Hey India, Are You Ready for Some (American) Football?

A new eight-team league hopes to hook India on American football. Will the game sell in South Asia?

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Courtesy of EFLI

India is in love with football, sure. But we’re talking fútbol, not its burly, hairy-eared U.S. cousin. But a new venture, the Elite Football League of India, or EFLI, is betting that South Asia will fall for the American game. With backing from high-profile investors like former NFL head coach Mike Ditka and movie star Mark Wahlberg, the EFLI has built an eight-team league, with squads representing Sri Lanka, Pakistan and various India cities. Its goal is to build the game from the ground up, carving a new niche in the region’s growing sports sector.

Television viewers got their first glimpse of Indian-inflected American football last weekend, when the Pakistan Wolfpak squared off against the Bangalore Warhawks. In terms of play, the game was reminiscent of a U.S. high school matchup. The stands were rather empty, some of the passes woefully off target. Since most locals have never played the game, the league targeted rugby players in the region, as well as athletes playing other sports. Amit Lochab played for India’s national rugby team before suiting up for the Delhi Defenders as a running back, linebacker, tight end and kicker. Bangalore’s star running back, Roshan Lobo, only got the position after the team’s top two running backs took jobs with the Indian government.

(MORE: ‘They Need TV Product’: Why American Football Is Coming to India)

But where the players fumbled, production value prevailed. To make the game quicker and more viewable to a novice Indian audience, the full EFLI season was played, shot and produced ahead of time to try to make it more exciting for viewers who didn’t grow up with the sport. The games were also shortened to cut out lengthy delays and then edited such that they resembled an extended NFL highlight reel. Making the sport slick and fast-paced, even if the players aren’t yet, is part of the league’s strategy, says Richard Whalen, EFLI CEO. “Money comes from TV viewership; if you want to make money in India, you have to make sports that are TV-viewer worthy,” he says.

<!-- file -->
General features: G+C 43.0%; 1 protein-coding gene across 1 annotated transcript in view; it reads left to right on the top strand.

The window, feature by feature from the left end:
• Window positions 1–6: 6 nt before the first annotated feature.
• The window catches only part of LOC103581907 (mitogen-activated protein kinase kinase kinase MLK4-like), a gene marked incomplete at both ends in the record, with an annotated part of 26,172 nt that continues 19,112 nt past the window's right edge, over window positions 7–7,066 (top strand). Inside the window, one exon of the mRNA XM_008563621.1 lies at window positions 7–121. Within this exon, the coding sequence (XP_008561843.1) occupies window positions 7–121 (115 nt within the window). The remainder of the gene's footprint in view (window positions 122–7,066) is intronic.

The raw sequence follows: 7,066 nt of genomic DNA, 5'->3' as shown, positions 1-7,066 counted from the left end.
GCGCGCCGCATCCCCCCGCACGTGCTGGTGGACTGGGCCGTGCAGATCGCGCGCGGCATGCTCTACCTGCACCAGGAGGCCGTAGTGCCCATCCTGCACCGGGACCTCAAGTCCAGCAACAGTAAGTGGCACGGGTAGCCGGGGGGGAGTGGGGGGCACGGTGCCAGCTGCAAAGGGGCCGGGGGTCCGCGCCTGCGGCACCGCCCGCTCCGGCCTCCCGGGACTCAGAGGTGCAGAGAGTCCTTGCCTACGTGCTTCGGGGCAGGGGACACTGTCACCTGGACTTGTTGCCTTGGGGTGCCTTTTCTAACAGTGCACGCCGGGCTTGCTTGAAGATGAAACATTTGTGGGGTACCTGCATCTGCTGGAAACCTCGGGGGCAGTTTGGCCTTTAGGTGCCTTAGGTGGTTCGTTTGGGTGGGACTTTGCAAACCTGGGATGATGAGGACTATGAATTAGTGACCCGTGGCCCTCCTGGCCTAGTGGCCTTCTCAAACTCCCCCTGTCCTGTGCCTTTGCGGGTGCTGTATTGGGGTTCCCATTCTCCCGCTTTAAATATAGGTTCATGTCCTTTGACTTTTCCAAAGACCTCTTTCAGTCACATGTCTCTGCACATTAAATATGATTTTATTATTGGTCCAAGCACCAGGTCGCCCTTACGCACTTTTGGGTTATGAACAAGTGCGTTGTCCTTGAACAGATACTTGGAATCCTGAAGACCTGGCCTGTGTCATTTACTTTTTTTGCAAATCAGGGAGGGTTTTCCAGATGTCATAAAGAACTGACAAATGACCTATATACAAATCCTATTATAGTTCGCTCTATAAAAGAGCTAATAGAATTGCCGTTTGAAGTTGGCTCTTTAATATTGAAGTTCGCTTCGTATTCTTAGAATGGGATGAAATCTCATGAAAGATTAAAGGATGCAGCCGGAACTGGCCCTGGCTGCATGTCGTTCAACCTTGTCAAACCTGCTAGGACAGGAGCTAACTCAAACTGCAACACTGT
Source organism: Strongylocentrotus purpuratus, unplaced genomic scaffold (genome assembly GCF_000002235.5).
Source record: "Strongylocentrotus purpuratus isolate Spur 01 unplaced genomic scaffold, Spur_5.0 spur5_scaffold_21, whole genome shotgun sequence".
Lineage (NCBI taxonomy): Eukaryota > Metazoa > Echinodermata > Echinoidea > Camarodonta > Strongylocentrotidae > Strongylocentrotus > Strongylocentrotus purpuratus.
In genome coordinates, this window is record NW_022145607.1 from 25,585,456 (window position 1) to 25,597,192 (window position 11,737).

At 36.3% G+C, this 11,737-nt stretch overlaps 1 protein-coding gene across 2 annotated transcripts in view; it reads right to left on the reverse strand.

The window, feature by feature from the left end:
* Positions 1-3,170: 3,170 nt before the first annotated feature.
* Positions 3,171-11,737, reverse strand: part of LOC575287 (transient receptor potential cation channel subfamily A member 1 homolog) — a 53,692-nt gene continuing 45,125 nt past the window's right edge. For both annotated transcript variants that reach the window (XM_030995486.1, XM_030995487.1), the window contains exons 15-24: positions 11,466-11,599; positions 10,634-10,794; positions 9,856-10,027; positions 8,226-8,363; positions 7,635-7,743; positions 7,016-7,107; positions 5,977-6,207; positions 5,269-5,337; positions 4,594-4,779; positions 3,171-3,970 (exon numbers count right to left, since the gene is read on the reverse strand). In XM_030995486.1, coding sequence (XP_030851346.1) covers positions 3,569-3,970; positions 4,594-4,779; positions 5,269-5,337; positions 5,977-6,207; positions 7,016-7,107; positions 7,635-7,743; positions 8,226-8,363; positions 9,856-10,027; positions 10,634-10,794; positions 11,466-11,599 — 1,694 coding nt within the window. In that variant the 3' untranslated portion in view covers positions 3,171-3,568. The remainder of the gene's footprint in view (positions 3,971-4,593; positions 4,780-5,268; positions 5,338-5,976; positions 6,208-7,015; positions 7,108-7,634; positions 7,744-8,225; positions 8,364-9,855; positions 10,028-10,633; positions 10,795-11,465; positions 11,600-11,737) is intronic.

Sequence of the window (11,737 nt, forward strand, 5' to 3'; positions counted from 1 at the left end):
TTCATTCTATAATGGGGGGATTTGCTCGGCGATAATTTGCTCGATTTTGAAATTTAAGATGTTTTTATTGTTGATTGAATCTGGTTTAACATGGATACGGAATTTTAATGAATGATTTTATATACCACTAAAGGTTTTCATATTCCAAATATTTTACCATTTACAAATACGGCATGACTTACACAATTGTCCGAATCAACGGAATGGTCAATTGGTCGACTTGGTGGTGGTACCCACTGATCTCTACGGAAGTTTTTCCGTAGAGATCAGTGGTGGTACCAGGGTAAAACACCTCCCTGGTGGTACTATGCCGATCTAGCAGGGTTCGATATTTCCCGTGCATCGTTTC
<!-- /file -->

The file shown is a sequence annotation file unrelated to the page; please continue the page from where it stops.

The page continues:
The prospect of American football, no matter how pure its form, was enough to lure Indian network Ten Sports to sign on to broadcast the games. The network is experimenting with new sports to meet growing demand in India and saw the EFLI as a low-risk investment, says Ten Sports CEO Atul Pande. “The key with products like this one is not to get overambitious in what it wants to achieve.” The network agreed to broadcast the EFLI to 14 different countries in the region and reaches some 170 million homes, says Pande. But the games don’t yet merit a prime-time slot, and the league’s first game aired at 8:30 a.m. in India. And while the games’ production value increases with pretaping, it also poses challenges. “We had recommended doing it live because nonlive ratings drop by 90%,” says Pande. “If you want to create a new sport, then it’s better something happens locally, to get people in the stadium and build local heroes.”

(MORE: In Cricket-Obsessed India, Soccer Soars in Popularity)

Most franchises in leagues in any sport around the world rely on live events to sell tickets, hot dogs and merchandise. Playing the games ahead of time, packaging and broadcasting them, however, keeps costs down. Rather than renting stadiums, paying for teams to travel and stay around the country for months, playing the games all at once at one venue cost $2.5 million for the entire season, says Whalen. The EFLI, however, is betting that the reality-show-meets-football approach will make up for the fact that all the games were played in a single stadium in Sri Lanka earlier this year. “Live is an old-fashioned model, where people go to the stadium,” says Whalen. “TV is the only way it’s going to be successful. We didn’t give a damn about selling tickets, what are we going to sell 20,000 tickets?”

The new league faces some tough competition, especially from soccer. The sport has been growing in popularity in India, and the world’s top leagues broadcast there now regularly trail only cricket in TV viewership. To build support, the global sports consulting firm IMG was brought in to help overhaul the country’s grassroots infrastructure for soccer. The idea was that not only would more fields and more youth teams boost the level of play in India, but also that those who grew up playing the game would watch the sport as well.